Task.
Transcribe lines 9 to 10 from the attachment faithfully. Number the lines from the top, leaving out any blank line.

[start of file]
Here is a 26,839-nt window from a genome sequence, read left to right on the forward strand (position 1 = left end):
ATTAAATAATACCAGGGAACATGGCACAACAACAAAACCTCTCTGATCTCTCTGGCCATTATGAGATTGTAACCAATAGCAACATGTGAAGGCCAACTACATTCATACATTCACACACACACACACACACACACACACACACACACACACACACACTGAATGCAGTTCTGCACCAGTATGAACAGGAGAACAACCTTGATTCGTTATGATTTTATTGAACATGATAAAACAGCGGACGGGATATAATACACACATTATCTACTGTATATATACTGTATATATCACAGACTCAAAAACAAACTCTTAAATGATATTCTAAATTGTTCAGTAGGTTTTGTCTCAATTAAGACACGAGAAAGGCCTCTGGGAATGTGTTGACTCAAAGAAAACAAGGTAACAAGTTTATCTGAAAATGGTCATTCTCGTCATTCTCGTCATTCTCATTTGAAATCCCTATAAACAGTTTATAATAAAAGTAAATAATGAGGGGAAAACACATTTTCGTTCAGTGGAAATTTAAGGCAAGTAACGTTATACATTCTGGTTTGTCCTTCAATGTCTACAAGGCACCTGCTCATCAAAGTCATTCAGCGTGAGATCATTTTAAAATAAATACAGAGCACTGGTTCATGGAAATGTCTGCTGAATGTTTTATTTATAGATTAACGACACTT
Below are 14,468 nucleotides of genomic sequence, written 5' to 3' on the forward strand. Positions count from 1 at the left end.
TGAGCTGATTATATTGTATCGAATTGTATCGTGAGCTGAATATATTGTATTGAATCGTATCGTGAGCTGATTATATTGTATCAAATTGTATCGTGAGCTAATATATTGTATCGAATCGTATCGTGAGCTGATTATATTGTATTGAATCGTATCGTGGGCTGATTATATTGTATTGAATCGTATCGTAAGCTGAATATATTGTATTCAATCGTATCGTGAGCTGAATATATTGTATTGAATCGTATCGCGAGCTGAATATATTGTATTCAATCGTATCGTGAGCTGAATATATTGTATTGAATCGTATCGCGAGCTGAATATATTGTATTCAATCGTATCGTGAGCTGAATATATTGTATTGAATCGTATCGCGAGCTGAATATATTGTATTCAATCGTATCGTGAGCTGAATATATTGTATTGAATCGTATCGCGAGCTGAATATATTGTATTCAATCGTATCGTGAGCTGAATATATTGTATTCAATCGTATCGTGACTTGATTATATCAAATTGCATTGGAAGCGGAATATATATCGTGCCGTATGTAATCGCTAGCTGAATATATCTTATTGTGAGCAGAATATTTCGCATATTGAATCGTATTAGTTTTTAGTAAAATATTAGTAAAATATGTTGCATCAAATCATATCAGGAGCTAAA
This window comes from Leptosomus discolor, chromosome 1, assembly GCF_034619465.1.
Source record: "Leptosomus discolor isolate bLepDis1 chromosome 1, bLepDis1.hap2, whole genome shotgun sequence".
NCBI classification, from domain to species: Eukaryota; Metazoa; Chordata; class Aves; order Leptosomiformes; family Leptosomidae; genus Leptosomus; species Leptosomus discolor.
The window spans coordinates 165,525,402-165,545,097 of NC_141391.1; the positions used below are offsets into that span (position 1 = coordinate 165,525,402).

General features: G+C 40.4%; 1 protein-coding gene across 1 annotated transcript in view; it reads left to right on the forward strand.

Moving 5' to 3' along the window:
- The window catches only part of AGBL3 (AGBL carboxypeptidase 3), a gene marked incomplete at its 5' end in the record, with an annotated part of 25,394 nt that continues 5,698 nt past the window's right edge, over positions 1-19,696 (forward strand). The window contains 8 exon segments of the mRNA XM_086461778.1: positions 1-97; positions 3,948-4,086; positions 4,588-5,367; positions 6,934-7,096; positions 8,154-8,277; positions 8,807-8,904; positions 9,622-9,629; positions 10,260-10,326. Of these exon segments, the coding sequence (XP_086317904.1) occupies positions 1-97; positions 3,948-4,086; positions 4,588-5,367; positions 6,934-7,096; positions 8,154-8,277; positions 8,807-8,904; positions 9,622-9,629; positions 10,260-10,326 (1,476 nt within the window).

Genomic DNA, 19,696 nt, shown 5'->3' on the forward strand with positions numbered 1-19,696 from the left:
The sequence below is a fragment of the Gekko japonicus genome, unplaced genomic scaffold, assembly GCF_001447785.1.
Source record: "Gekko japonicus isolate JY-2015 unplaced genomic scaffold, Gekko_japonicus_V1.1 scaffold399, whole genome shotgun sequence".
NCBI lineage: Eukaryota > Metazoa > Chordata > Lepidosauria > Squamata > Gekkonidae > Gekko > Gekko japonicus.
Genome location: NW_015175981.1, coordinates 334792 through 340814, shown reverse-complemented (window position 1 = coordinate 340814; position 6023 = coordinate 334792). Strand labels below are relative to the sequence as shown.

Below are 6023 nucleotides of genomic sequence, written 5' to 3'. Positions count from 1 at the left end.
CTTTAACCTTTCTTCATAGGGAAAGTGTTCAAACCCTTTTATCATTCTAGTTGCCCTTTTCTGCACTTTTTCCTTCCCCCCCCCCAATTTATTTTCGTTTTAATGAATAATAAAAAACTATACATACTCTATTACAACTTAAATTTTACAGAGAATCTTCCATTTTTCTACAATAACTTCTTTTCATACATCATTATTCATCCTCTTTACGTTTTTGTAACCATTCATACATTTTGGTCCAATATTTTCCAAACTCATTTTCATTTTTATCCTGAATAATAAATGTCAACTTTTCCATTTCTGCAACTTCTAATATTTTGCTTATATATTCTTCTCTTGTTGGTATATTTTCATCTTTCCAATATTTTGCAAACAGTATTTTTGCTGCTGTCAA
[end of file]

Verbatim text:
General features: G+C 40.4%; 1 protein-coding gene across 1 annotated transcript in view; it reads left to right on the forward strand.

Moving 5' to 3' along the window: